This 2017 Article IV Consultation highlights Seychelles’ continued strong macroeconomic performance in 2016. Economic growth reached 4.5 percent, reflecting increased tourist arrivals, stronger output in the fishing industry, and expanding credit to the private sector. Helped by low commodity prices and a stable exchange rate, inflation (year over year) was negative throughout early 2017. The external current account deficit remained largely unchanged, while gross international reserves at the end of 2016 reached four months of prospective imports of goods and services. With continued foreign investment and rising arrivals in the tourism sector, the growth outlook for 2017 remains positive.
This report builds on the work in the 2013 Board paper on Fund Engagement with Small States, the 2013 background papers on Asian and Pacific small states and Caribbean small states, and the 2014 staff guidance note. It provides a deeper analysis and policy recommendations in respect of three challenges identified in these papers. Looking ahead, the paper also analyses the impact and possible policy responses to two global economic trends—lower oil prices and diverse movements in major currencies.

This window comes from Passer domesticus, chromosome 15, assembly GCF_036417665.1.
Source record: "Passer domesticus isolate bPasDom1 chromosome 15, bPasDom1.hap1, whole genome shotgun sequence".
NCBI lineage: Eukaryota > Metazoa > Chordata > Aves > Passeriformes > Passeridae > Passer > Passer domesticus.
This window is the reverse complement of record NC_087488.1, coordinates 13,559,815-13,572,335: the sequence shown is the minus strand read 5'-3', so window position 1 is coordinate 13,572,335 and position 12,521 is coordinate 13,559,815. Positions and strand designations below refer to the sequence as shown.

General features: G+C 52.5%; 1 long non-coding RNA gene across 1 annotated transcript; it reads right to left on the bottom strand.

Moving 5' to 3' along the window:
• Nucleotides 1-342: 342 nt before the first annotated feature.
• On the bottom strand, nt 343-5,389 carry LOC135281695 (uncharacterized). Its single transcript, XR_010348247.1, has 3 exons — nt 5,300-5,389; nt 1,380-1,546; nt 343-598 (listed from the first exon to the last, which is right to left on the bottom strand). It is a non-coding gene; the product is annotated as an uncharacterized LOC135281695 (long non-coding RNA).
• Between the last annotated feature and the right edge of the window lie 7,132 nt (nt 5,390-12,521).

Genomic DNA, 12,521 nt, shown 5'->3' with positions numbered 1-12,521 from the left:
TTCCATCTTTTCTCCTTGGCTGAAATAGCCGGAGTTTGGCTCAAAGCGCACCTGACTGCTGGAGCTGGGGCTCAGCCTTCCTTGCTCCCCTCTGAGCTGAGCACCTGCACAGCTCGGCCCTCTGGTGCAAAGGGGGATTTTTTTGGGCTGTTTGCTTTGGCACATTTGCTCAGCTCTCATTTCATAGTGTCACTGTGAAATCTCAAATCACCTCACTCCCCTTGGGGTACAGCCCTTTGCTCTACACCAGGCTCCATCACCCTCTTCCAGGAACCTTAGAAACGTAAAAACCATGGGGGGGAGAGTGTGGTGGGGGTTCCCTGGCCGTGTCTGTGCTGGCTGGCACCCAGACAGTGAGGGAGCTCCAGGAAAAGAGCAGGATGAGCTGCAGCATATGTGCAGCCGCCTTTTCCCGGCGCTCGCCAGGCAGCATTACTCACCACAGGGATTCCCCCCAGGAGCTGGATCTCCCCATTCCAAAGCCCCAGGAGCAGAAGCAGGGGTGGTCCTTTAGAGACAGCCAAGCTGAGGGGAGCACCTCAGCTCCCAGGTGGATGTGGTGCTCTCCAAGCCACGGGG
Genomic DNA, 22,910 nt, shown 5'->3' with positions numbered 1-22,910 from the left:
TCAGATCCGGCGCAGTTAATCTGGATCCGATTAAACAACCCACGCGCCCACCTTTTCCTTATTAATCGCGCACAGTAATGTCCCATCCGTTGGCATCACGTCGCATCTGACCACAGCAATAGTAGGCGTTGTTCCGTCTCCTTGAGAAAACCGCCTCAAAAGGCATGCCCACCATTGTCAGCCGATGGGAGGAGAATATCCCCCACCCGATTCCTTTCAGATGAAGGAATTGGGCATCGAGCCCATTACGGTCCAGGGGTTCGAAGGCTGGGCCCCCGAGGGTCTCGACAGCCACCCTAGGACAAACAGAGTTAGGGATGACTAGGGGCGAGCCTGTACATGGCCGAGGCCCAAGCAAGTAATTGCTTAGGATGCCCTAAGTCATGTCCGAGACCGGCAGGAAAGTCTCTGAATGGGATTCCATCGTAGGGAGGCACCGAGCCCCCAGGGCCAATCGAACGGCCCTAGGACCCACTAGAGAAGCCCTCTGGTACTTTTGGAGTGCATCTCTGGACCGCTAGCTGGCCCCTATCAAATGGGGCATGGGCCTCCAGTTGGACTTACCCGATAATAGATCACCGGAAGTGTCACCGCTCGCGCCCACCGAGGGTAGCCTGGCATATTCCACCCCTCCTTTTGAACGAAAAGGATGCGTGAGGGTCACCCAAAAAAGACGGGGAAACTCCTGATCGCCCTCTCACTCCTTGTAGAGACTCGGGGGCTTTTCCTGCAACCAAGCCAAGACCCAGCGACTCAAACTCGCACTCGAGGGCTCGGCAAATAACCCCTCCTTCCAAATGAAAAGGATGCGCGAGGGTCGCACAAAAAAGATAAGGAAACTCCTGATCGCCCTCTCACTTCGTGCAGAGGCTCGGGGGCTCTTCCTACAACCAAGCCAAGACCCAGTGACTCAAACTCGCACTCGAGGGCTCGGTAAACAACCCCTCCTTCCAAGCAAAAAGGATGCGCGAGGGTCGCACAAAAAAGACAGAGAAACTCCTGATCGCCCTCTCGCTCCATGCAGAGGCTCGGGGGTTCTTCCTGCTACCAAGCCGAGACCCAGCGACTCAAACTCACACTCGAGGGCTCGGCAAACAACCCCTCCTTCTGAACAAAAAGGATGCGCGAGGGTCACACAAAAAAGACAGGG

This note highlights the unique economic characteristics and constraints facing small developing states. It provides operational guidance on Fund engagement with such countries, including on how small country size might influence the use of Fund facilities and instruments, program design, capacity building activities, and collaboration with other institutions and donors. The guidance note draws on the March 2013 Board papers on small states and the associated Executive Board discussion. The findings of the paper and implications for Fund engagement with small states were presented to small states authorities during the 2013 Annual Meetings, as well as in regional IMF conferences with small states in the Bahamas (September 2013) and Vanuatu (November 2013).